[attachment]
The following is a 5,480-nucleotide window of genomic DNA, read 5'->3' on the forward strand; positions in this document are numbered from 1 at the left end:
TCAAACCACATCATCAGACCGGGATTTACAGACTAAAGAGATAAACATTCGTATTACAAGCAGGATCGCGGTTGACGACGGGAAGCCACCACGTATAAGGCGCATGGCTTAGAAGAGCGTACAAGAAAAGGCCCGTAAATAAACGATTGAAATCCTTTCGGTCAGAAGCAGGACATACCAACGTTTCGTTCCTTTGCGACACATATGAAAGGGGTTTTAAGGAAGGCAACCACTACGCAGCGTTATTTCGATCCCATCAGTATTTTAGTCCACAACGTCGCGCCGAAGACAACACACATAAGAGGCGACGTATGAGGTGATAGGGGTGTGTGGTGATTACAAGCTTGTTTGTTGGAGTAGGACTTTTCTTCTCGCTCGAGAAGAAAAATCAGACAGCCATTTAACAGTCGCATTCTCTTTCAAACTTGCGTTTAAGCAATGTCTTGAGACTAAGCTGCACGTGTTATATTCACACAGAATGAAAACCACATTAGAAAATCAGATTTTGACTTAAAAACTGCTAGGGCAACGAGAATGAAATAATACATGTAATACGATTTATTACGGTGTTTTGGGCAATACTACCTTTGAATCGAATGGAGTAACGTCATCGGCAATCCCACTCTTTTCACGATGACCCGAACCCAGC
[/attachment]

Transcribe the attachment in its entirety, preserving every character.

The following is a 5,480-nucleotide window of genomic DNA, read 5'->3' on the forward strand; positions in this document are numbered from 1 at the left end:
TCAAACCACATCATCAGACCGGGATTTACAGACTAAAGAGATAAACATTCGTATTACAAGCAGGATCGCGGTTGACGACGGGAAGCCACCACGTATAAGGCGCATGGCTTAGAAGAGCGTACAAGAAAAGGCCCGTAAATAAACGATTGAAATCCTTTCGGTCAGAAGCAGGACATACCAACGTTTCGTTCCTTTGCGACACATATGAAAGGGGTTTTAAGGAAGGCAACCACTACGCAGCGTTATTTCGATCCCATCAGTATTTTAGTCCACAACGTCGCGCCGAAGACAACACACATAAGAGGCGACGTATGAGGTGATAGGGGTGTGTGGTGATTACAAGCTTGTTTGTTGGAGTAGGACTTTTCTTCTCGCTCGAGAAGAAAAATCAGACAGCCATTTAACAGTCGCATTCTCTTTCAAACTTGCGTTTAAGCAATGTCTTGAGACTAAGCTGCACGTGTTATATTCACACAGAATGAAAACCACATTAGAAAATCAGATTTTGACTTAAAAACTGCTAGGGCAACGAGAATGAAATAATACATGTAATACGATTTATTACGGTGTTTTGGGCAATACTACCTTTGAATCGAATGGAGTAACGTCATCGGCAATCCCACTCTTTTCACGATGACCCGAACCCAGC